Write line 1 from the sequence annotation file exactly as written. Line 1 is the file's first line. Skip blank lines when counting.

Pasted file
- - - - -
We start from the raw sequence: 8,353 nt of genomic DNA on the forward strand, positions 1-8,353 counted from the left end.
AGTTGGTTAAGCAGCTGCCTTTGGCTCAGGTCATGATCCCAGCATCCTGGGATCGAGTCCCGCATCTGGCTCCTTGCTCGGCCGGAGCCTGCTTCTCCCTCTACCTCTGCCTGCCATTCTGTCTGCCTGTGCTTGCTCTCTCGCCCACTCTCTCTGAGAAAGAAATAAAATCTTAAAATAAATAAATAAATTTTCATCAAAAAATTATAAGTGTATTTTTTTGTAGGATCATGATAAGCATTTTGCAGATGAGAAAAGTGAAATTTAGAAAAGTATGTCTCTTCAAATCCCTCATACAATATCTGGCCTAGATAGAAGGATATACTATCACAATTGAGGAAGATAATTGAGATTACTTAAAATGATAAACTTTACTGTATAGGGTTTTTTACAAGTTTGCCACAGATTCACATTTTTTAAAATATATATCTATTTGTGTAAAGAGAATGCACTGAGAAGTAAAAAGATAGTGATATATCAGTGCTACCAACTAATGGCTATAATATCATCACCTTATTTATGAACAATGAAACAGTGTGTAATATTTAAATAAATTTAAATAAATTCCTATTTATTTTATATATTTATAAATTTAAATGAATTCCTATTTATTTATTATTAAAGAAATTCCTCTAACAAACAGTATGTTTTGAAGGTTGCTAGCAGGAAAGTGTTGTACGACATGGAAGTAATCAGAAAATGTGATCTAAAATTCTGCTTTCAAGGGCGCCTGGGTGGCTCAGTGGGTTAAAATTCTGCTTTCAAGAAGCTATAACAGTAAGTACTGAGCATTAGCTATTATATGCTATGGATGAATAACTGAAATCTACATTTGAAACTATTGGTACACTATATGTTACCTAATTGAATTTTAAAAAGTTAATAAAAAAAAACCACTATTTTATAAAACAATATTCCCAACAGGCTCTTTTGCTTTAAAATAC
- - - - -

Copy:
We start from the raw sequence: 8,353 nt of genomic DNA on the forward strand, positions 1-8,353 counted from the left end.